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Top Brewer staffer heads to ADOA, Senate staffer moves to Ninth Floor

Gov. Jan Brewer’s office said the state may have to pay as much as $200,000 to cover the preparation costs for the Border Governor’s Conference. The event was scheduled to be held in Phoenix earlier this month but was cancelled after Brewer signed SB1070. An alternate conference was held in Santa Fe, N.M., on Sept. 20, but Brewer decided not to attend.

Gov. Jan Brewer’s (File Photo)

As Gov. Jan Brewer prepares for a session that will be dominated by budget deficits and taxes, she’ll have a new, experienced hand to help guide her following a recent staff shake-up that sent several of her top policy advisors to state agencies.

Brewer named Michael Hunter, the Senate majority’s senior policy advisor for budget and finance, as her new legislative liaison. Hunter will replace Scott Smith, whose long-rumored move to the Arizona Department of Administration happened on Dec. 17, when Brewer tapped him to replace interim director David Raber.

Christy Smith, the governor’s deputy counsel, will take a similar position at the Department of Administration as well. Human services advisor Chistina Estes-Werther will take over Smith’s spot, while Steven Killian, a partner in a Mesa agriculture and real estate business, will join the Governor’s Office as an assistant policy advisor.

Some Capitol insiders questioned the appointment of Hunter, who is known as more of a policy wonk than lobbyist. But others said he would be a good fit.

“This guy is solid as a rock,” said lobbyist Chris Herstam, of the firm Lewis & Roca. “The dominating issue for the next few years will be finances and the historic budget deficit. Hunter will fit like a glove on those issues.”

Hunter isn’t the natural lobbyist that Smith is, but he has lobbying experience with the Board of Regents and worked closely with lawmakers during his time with the Arizona Tax Research Association, Herstam said. And he will work closely with top staffers like Richard Bark, Eileen Klein, Brian McNeil and Paul Senseman, who have extensive experience working with the Legislature as well.

“You would’ve been correct if it had been two years ago and an inexperienced Brewer was becoming governor. You would’ve needed maybe somebody with … instant special lobbying talents. But you’ve got to look at the whole picture here,” Herstam said.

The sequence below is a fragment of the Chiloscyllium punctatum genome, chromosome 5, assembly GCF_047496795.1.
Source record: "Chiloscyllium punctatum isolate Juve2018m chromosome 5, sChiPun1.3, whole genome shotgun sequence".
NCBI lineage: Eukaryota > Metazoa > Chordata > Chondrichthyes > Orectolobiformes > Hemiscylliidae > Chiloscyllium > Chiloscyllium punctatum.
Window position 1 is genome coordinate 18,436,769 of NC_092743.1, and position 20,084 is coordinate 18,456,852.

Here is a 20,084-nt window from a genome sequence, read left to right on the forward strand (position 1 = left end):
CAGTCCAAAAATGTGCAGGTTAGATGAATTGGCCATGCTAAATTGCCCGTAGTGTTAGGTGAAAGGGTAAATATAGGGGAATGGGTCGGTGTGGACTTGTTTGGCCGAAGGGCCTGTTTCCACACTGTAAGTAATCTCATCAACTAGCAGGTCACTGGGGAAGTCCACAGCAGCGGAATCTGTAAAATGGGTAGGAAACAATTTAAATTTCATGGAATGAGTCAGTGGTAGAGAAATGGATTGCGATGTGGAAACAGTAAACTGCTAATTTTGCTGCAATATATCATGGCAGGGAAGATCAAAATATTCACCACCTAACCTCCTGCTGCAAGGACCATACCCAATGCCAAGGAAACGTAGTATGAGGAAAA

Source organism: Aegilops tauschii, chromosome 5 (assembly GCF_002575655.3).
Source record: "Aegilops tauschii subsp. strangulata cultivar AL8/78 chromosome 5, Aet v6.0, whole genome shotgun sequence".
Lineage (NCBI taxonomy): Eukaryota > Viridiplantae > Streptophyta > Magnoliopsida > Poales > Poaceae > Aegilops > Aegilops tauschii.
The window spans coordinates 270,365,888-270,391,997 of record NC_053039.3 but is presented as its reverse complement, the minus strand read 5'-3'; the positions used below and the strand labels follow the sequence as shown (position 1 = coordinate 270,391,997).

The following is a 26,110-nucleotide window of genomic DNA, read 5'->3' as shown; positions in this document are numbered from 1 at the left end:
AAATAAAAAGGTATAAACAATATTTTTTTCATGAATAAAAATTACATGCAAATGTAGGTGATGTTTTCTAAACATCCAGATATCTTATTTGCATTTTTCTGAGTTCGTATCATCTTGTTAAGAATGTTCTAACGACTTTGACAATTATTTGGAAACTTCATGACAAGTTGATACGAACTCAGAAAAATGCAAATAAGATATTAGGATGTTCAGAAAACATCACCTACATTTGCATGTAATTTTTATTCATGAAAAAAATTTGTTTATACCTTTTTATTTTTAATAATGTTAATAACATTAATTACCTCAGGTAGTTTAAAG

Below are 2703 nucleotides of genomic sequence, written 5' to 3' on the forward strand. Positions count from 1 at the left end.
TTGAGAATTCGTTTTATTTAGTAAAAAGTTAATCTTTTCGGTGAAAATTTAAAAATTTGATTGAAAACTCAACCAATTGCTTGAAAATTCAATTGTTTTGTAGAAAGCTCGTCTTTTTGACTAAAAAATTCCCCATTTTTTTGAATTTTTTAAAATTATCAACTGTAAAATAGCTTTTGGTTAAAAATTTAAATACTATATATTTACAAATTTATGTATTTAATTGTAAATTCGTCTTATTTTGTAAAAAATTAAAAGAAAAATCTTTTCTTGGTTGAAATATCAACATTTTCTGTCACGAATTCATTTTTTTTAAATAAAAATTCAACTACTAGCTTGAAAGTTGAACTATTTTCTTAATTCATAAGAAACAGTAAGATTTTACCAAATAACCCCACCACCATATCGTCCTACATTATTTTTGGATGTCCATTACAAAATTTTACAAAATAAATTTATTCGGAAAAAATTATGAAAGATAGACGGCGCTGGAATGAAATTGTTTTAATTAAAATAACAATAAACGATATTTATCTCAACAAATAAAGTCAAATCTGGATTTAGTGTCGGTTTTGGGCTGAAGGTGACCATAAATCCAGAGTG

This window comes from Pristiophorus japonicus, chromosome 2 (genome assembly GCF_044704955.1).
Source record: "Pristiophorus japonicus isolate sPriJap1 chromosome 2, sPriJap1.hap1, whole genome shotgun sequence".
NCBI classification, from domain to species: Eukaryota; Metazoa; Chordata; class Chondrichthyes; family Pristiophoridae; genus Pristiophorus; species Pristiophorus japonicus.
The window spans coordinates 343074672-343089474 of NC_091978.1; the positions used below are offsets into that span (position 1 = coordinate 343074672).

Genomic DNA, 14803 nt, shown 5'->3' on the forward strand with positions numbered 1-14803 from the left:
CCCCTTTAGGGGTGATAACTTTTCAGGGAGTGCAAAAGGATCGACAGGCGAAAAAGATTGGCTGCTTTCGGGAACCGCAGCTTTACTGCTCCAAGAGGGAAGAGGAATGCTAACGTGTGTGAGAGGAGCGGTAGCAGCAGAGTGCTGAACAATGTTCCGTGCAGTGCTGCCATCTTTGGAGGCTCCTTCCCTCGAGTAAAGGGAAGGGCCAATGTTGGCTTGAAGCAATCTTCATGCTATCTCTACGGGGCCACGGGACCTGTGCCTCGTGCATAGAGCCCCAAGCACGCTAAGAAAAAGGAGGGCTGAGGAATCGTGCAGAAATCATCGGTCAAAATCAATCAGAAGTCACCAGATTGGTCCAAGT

Senate Chief of Staff Wendy Baldo said Hunter will help maintain a good working relationship between the Senate and the Governor’s Office.

“I think it was a wise move on the governor’s part to pick Michael up,” Baldo said. “He’s very talented and he has a combination of kills that is difficult to replace.”

Lawmakers who worked with Hunter during his four years at the Senate said they were sorry to see him go, but said he was a good pickup for the Governor’s Office.

Sen. Jack Harper called Hunter one of the most knowledgable people at the Legislature.

“He had a wealth of knowledge. The Legislature always seems to lose some of their best people to the executive branch,” said Harper, who will move to the House in January.

Rumors that Smith would leave the Ninth Floor for the Department of Administration, where he served as deputy director of operations before joining Brewer’s staff, began swirling in Oct. 2009 after Chief of Staff Kevin Tyne left the Governor’s Office. His departure left many observers wondering if other staffers would leave as well.

One insider speculated that Smith would be the last major staffer to leave before the 2011 legislative session. Another insider, however, said there is a lot of speculation at the Capitol that Bark, Brewer’s deputy chief of staff for policy, and Senseman, her communications director, would return to the private sector soon.

Senseman said he would still be with the Governor’s Office when the 2011 session begins in January. But he wouldn’t comment on whether any key staffers, including him, would leave after the session ends.

“Lord willing, we’ll see,” Senseman said when asked whether he would remain past the 2011 session. “We don’t make any predictions or speculate about where staffing is going to be until we have an announcement on it.”

– Reporter Luige Del Puerto contributed to this story

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